Use a random process as the core generative element of your composition, but organize it in such a way that it has development, an emergent musical structure. In other words use a Cageian algorithm but without the piece being a shapeless mess.
- Finished piece.
- One or more spreadsheets (or similar).
For the “vocals” there were two basic sources of inspiration. Firstly, I had just read Steve Reich’s Writings on Music and became interested in his ideas on speech melody. Secondly, I had just been watching The Wire on DVD and thought this would be a good source of speech: some of the dialogue is fabulously colourful.
I used seasons 1-3, each of which had either 12 or 13 episodes each. A random number generator was used to choose in turn the season, episode, and instant (in minutes) where I would sample. I decided to take five samples: not too many, but enough to give me a bit of leeway…
As we can see, one of the samples didn’t record: very professional. Of course I took this as a Cagean random event and moved on…
For the music itself I used a random website generator (after briefly considering using YouTube). I simply kept clicking until something suitable came up. The first usable site was digeum.org, which had 208 podcasts of House mixes done by a couple of guys called Apollo Lee and Jay Def. Each of the podcasts was a continuous mix around 80 minutes long, giving me over two weeks worth of music to choose from. Using the random number generator again I ended up with podcast 103, and from this I generated four random instances where I took samples (4, 32, 47, and 74 minutes).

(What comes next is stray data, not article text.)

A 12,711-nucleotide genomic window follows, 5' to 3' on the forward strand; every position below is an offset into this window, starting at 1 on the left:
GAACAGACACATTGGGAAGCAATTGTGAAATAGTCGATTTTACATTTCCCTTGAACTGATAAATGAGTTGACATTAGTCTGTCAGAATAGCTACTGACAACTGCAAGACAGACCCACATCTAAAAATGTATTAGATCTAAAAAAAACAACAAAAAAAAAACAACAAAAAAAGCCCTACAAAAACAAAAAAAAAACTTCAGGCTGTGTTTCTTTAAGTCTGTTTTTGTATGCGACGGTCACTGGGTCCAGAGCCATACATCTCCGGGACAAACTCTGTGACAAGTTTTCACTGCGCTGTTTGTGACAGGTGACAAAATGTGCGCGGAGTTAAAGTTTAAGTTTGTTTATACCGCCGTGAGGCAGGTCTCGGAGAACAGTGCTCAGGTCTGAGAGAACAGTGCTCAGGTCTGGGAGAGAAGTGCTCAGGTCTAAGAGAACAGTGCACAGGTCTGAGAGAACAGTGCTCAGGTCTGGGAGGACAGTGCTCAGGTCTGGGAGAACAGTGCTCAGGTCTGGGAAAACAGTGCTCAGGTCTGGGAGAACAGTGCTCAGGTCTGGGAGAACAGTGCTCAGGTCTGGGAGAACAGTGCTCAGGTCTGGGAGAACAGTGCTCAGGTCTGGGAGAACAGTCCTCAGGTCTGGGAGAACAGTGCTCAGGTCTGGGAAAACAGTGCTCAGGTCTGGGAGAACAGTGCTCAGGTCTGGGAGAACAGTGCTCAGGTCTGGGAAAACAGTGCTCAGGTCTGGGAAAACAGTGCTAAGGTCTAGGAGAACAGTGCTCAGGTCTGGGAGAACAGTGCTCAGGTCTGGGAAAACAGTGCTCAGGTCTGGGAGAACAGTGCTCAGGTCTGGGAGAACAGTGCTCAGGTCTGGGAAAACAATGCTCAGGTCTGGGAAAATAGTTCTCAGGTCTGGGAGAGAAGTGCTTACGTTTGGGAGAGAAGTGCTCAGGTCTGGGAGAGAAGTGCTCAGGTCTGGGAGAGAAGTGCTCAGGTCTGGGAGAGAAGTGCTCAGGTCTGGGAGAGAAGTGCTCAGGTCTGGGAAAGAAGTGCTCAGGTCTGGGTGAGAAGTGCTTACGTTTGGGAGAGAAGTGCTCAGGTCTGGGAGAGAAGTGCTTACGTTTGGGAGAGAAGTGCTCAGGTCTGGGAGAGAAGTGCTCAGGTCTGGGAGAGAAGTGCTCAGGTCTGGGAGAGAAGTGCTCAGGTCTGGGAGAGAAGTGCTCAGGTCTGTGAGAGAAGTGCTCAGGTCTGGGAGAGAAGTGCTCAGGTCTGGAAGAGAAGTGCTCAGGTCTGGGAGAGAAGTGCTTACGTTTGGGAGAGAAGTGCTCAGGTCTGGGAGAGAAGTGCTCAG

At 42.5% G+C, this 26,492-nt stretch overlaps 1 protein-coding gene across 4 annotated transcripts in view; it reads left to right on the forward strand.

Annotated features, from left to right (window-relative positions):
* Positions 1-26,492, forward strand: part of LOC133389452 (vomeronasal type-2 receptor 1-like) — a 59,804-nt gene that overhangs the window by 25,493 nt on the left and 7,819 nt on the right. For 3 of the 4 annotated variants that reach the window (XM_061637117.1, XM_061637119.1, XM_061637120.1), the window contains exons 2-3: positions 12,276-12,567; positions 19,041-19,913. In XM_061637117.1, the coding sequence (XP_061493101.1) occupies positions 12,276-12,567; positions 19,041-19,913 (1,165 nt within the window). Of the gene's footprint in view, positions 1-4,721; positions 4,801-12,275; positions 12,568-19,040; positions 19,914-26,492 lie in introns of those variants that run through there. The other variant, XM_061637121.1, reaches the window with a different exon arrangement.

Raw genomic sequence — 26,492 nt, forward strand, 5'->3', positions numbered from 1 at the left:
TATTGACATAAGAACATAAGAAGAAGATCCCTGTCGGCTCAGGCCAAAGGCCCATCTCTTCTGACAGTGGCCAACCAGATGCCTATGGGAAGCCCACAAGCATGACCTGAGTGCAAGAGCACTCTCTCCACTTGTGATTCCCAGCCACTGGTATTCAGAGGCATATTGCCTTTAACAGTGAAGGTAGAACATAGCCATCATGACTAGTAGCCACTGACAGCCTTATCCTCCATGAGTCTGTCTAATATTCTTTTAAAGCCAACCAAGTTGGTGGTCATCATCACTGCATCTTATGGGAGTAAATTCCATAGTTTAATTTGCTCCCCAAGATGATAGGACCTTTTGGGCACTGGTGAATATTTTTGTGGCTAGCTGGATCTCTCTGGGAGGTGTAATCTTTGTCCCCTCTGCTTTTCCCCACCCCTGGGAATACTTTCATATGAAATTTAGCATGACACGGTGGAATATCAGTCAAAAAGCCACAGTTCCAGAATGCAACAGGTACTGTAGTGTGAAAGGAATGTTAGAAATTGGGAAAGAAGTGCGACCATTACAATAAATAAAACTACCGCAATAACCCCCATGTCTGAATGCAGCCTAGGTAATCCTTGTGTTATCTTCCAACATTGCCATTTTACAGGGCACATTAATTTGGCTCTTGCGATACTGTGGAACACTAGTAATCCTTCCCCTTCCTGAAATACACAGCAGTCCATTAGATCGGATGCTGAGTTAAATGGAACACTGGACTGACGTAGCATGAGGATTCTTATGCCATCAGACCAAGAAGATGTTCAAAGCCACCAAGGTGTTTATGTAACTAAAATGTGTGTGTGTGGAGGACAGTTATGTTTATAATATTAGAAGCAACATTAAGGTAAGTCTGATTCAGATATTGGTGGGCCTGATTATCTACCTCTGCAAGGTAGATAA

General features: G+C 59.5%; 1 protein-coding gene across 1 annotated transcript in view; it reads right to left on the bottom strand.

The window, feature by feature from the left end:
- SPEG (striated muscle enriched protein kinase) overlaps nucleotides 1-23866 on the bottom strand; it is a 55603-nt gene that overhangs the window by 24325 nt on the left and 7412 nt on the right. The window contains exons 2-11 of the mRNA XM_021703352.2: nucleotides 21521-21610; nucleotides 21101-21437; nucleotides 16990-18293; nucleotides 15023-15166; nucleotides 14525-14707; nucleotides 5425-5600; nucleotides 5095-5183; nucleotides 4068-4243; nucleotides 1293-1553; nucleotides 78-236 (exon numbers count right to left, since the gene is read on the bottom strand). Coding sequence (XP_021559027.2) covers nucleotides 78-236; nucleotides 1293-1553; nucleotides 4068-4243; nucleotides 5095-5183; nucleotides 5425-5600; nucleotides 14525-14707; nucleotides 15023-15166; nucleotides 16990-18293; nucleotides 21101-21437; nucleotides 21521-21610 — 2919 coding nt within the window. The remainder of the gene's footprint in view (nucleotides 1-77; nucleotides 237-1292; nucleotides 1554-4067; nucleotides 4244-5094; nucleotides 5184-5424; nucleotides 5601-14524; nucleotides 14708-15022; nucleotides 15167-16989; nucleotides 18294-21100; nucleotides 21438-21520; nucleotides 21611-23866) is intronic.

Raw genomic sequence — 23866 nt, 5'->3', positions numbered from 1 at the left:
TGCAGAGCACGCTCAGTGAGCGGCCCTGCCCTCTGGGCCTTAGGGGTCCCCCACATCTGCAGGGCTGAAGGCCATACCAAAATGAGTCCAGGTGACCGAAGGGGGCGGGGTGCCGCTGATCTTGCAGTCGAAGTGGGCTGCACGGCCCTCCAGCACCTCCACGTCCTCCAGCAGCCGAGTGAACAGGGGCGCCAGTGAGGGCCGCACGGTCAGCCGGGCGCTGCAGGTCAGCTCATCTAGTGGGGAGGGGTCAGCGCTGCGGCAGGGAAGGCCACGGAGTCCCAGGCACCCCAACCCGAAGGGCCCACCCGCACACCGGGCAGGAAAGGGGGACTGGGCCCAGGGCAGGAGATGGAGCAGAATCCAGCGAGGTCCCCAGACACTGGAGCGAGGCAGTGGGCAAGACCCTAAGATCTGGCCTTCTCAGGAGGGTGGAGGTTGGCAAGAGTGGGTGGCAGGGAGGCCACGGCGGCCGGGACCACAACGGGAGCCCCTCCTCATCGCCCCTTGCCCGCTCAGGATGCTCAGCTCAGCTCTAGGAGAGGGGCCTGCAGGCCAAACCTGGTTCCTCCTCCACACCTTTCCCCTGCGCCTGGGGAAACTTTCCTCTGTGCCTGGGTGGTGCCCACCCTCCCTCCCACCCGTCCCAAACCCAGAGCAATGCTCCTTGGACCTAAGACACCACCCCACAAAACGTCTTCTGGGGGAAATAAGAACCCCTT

Putting it all together: I had four speech samples but only used one. I also had four music samples: I took a two-bar loop from one, a kick drum from another, and discarded the other two. The whole track was made from these three elements.
I improvised a single EQ “performance” on the synth loop but edited quite heavily afterwards. I then improvised a dub-like echo track from a part of the vocal sample using a software delay line and an external tube EQ unit. I made three passes, discarded one, and edited the other two together into a single track.